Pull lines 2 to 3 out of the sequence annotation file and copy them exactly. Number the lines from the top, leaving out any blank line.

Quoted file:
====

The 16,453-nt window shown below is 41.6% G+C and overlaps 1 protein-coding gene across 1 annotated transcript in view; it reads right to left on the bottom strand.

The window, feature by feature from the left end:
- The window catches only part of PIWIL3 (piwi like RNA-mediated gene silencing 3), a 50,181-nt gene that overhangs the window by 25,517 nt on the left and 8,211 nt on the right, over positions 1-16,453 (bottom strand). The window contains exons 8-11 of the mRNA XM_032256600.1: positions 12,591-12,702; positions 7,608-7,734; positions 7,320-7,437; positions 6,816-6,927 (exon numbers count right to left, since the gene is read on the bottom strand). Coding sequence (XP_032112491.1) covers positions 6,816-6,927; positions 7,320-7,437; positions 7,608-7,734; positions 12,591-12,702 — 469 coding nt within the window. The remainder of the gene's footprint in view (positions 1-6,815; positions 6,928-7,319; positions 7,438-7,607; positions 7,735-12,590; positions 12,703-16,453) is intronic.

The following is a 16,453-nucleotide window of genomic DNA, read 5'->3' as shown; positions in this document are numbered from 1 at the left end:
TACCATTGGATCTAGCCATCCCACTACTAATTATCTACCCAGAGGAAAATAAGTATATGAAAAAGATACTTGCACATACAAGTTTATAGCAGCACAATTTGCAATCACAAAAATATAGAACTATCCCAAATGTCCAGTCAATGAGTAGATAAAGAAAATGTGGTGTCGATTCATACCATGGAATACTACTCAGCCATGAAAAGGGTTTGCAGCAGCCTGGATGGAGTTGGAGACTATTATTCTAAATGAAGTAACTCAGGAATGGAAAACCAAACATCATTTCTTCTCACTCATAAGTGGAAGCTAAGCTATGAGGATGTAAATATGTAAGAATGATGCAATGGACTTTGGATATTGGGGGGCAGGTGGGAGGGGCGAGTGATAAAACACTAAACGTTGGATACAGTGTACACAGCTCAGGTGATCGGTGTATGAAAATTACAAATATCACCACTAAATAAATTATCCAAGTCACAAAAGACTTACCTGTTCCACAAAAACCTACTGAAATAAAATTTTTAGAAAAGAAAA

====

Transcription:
The window, feature by feature from the left end:
- The window catches only part of PIWIL3 (piwi like RNA-mediated gene silencing 3), a 50,181-nt gene that overhangs the window by 25,517 nt on the left and 8,211 nt on the right, over positions 1-16,453 (bottom strand). The window contains exons 8-11 of the mRNA XM_032256600.1: positions 12,591-12,702; positions 7,608-7,734; positions 7,320-7,437; positions 6,816-6,927 (exon numbers count right to left, since the gene is read on the bottom strand). Coding sequence (XP_032112491.1) covers positions 6,816-6,927; positions 7,320-7,437; positions 7,608-7,734; positions 12,591-12,702 — 469 coding nt within the window. The remainder of the gene's footprint in view (positions 1-6,815; positions 6,928-7,319; positions 7,438-7,607; positions 7,735-12,590; positions 12,703-16,453) is intronic.